While waiting for the pitch to dry, she picks up her son to nurse and when he finds her breast, some intuition tells her this will not be the last time (Indeed, we learn that when Pharaoh’s daughter finds the baby in the bulrushes, the wet-nurse she hires to minister to him is none other than Yocheved). When he finishes suckling, he looks up and smiles at his mother. And, though she is about to send her baby boy into harm’s way, she is utterly calm. In fact, for the first time since he was born, she is filled with hope.

As a parent, with four grown children, this section of Parashat Sh’mot resonates deeply with me. And though the exodus of the Silverman sons and daughters from our comfortable home in Skokie to campuses in New York and College Park and, then, lives in the real world, is hardly as dramatic a tale as that of Yocheved and Moshe, the feelings of loss and loneliness I experienced were unsettling. I think it’s interesting that we characterize such natural leave-taking by the term “letting our children go.” This term, almost identical to the one Moshe will repeatedly use with Pharaoh, leads me to wonder: if parents resist letting their children go, are they no better than an evil overlord? Is providing a warm bed, home-cooked meals and free laundry service or asking, only, that someone send a text if they are planning to stay out all night simply a form of slavery? (Seriously, is that asking so much?)

Amy Hirshberg Lederman, author of an essay entitled, The Ultimate Balancing Act: Letting Go of Our Children, offers an interesting take on how parents can let their grown children go, by applying the Kabbalistic concept of tsimtsum or “contraction of the Divine.” Jewish mystics believe that, at the time of creation, the world was filled up by God such that there was no space for anything else to exist. Therefore, in order for the world to come into being, God had to withdraw some of His presence. But though God pulled back, He stayed close and provided continuing guidance and oversight to his children.

Hirshberg Lederman suggests that Jewish parents can similarly employ the principle of tsimtsum. By gradually contracting from their lives, we give our kids the space they need to create their own realities, pursue their own dreams, make their own mistakes and find their own happiness. But we need not pull back entirely. “The trick as a parent,” she writes, “is finding that balance.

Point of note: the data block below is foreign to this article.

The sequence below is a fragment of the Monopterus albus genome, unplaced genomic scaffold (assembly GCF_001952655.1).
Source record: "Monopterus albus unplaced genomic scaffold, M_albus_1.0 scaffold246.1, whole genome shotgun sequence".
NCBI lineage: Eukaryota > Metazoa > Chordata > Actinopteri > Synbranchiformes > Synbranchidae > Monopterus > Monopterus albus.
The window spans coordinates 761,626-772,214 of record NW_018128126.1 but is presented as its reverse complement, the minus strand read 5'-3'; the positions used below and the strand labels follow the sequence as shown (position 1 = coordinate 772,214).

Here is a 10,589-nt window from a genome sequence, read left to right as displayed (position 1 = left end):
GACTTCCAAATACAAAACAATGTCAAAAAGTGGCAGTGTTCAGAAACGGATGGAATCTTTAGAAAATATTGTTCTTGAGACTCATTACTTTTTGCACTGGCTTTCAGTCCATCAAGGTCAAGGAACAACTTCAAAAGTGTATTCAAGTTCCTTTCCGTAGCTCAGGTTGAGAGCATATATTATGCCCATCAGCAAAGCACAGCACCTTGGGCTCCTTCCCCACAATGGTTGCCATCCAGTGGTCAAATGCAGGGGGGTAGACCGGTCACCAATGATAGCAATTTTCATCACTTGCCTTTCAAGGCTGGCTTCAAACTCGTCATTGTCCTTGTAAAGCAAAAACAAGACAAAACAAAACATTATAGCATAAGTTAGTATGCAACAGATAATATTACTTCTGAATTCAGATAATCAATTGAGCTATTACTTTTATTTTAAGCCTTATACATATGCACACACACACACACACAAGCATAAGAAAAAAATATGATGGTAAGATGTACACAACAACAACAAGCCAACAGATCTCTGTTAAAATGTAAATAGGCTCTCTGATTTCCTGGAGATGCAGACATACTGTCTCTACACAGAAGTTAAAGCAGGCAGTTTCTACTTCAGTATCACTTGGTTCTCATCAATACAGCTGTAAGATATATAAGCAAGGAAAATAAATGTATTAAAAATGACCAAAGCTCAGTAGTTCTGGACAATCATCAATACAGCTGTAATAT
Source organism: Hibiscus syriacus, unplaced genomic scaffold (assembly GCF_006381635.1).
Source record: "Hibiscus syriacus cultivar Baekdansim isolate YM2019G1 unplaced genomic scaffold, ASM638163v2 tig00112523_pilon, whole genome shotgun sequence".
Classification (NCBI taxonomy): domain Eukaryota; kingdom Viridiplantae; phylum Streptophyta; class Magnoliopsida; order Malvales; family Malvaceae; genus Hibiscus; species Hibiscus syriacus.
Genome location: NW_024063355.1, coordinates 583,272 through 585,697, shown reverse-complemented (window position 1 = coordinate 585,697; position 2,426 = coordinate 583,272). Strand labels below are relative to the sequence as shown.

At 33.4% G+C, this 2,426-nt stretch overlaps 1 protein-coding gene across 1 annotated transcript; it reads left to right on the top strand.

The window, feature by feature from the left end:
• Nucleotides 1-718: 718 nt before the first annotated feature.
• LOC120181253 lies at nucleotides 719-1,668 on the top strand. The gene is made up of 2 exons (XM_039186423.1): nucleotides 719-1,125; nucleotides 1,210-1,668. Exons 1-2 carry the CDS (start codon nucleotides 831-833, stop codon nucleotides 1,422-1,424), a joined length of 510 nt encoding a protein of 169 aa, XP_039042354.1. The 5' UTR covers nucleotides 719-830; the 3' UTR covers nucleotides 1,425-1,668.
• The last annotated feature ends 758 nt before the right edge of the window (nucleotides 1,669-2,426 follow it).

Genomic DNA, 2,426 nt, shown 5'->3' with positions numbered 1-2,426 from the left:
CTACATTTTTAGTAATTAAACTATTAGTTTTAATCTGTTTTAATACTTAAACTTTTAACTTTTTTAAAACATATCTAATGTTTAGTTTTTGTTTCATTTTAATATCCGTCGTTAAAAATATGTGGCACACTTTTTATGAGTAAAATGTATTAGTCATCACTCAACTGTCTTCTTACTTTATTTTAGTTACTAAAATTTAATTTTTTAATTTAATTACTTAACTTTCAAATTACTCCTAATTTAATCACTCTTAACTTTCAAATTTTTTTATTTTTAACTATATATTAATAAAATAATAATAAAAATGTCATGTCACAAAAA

Perhaps this week’s parsha poem, entitled, Letting Go will reveal the degree to which I’ve found the balance of which she speaks. The poem is inspired by the third of my four kids, Rebecca, who lives in Los Angeles and is about to turn 25 (!). Rebecca is a talented photographer who seven years ago, before she left home to spend a year in Israel, gave me a gift: a framed picture she took of her bright green bicycle, juxtaposed against the brilliant, blue palette of Lake Michigan on a sunny, summer day.

 

Letting Go

Before you left, you gave me a gift, a framed
picture you took of your bike, a heavy Schwinn
without gears or handbrakes, its bright green frame

juxtaposed against the brilliant, blue palette of Lake
Michigan on a sunny summer day. With your steady
hands and artist’s eyes, you positioned the Schwinn

in such a way it looks like you could hop on and with
a few thrusts of your cross-country-hardened legs,
catapult onto the surface of the great lake.

I imagine you taking off, picking up speed as you pass
incredulous swimmers, spraying them with your wake,
ignoring the angry lifeguard’s bullhorned cry:

Come back to shore IMMEDIATELY! His thin voice
recedes as, unafraid, you head past the breaker into
open water. You spin the pedals easily, skimming waves

and vaulting swells, as if you and the Schwinn are
weightless. Suddenly, inspired, you pull back on the
handlebars and are airborne. You are breaking laws

of nature, but never have you felt more connected to
the natural world. From up high, you see for miles in
every direction, as a bird might (or an angel) and you

are no longer pedaling. The jet stream propels you
and you are drawn higher and higher towards the
beautiful, beckoning sun. You’ve flown in an airplane

many times, enclosed and harnessed, prisoner to the
technology of how to get from Point A to B, but this